Day 5 at sea from Australia to Vanuatu

01:15 UTC May 30, 2009
S 26 degrees 7 minutes
E 163 degrees 39 minutes
COG: 56 degrees
Speed: 7 knots
We are still motoring along. The weather is actually very beautiful and the seas are so nice and calm that it makes the trip easy (relatively). It is amazing that we have not had wind since the first day and we are now starting our 5th day at sea. The grib files promise a good wind should pick up later today and then we should have at least a couple of days of wind in our favor. We need three days to get to Vanuatu so it looks like things should go well. We are both now in the rhythm of the trip and have actually been able to do 7 or even 8 hour shifts, allowing the other to sleep. It is amazing how much sleep one needs at sea. The first couple of days were very hard – just in terms of natural rhythms being thrown off – rocky seas and not enough sleep. But for the last 2 days it has been much better. You adjust to anything – and the days go by so quickly. We are both listening to good audiobooks at night and there are lots of stars. No sea-life at all except for the phosp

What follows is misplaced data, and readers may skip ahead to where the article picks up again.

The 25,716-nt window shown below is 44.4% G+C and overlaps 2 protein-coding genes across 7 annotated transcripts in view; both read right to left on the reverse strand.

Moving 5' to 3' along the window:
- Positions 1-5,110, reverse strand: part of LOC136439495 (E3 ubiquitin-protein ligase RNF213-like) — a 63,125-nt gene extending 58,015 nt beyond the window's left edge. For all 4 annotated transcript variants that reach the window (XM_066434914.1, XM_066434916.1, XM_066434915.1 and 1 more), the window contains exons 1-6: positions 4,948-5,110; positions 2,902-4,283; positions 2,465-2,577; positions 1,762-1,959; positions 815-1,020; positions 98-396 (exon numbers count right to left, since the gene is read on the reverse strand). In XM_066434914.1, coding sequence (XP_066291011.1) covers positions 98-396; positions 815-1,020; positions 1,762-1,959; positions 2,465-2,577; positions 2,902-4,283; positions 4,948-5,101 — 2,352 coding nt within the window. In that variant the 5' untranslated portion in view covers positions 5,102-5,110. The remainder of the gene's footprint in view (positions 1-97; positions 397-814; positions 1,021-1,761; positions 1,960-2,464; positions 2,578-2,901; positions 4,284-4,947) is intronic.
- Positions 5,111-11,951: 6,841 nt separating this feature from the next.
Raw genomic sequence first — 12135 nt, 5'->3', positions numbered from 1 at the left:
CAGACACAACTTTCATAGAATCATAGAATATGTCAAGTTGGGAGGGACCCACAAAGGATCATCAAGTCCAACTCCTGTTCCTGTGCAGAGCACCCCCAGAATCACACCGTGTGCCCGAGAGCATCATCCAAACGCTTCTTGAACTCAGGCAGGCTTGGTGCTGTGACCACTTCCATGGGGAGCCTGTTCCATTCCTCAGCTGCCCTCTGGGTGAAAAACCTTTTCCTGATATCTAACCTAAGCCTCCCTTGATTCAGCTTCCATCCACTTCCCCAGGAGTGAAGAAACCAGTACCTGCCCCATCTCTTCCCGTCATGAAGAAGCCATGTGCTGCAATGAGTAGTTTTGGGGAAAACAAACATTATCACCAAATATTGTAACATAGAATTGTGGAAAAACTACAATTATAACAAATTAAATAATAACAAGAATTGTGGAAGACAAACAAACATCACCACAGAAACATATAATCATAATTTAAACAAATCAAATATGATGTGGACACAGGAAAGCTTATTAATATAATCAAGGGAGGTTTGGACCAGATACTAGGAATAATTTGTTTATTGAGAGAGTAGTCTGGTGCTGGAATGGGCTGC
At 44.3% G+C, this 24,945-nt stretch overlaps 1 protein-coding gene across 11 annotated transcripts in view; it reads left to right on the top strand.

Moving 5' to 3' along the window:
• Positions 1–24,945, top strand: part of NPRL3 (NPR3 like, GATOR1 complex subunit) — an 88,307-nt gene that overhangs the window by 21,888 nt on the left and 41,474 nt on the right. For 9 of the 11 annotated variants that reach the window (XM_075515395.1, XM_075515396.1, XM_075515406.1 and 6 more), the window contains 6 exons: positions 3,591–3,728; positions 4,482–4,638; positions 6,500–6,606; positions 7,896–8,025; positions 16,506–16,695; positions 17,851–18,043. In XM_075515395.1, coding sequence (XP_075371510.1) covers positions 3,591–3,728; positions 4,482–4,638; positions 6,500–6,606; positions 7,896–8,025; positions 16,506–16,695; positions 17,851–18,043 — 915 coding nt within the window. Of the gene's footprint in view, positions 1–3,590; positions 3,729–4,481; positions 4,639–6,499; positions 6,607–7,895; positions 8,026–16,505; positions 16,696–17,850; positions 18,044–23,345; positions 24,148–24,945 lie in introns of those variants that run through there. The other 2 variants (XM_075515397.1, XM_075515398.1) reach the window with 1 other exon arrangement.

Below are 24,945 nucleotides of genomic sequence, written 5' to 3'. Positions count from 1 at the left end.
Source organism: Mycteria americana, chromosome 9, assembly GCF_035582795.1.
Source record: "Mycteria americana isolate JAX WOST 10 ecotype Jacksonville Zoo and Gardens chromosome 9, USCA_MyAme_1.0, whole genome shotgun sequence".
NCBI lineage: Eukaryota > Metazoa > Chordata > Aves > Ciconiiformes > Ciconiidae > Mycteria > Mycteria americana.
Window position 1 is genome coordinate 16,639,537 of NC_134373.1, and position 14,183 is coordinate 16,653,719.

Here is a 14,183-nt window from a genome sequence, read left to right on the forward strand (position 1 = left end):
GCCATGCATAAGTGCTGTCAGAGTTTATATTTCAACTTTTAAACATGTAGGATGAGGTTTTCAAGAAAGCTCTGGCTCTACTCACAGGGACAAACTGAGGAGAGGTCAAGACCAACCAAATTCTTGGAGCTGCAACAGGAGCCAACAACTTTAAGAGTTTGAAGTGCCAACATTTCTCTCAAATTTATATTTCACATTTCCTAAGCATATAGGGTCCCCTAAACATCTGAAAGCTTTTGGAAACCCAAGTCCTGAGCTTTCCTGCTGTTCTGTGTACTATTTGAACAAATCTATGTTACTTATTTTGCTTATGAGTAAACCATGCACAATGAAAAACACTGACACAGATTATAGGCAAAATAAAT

horescence in the water at night. The sun sets before 5:00 p.m. and isn’t up until 5:00. We have a radio net set up twice a day with another boat “Wombat of Sydney” – and we keep track of each other’s positions. Our friends from the boat Priscilla left Australia yesterday and they will join our radio net starting tonight we hope. All is well….. L

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Depature from Scaborough Marina

We are departing in one hour (Tuesday morning local time, which is 0000 utc) from Scarborough Marina, heading for the island of Anatom in southeast Vanuatu. The course will be far from a straightline. We will start off heading northeast but then turn due east after a day or two when the wind switches and go about 400 miles or so that way until we turn northeast again. It we get tired, or the forecast changes, we will divert to Noumea in New Caledonia. The trip to Anatom will take 7 or 8 days, a day less to get to Noumea. The weather forecast looks good. The winds will start off as moderate SE with a largeiish swell leftover from the past weeks storms. We will zigzag with the wind shifts.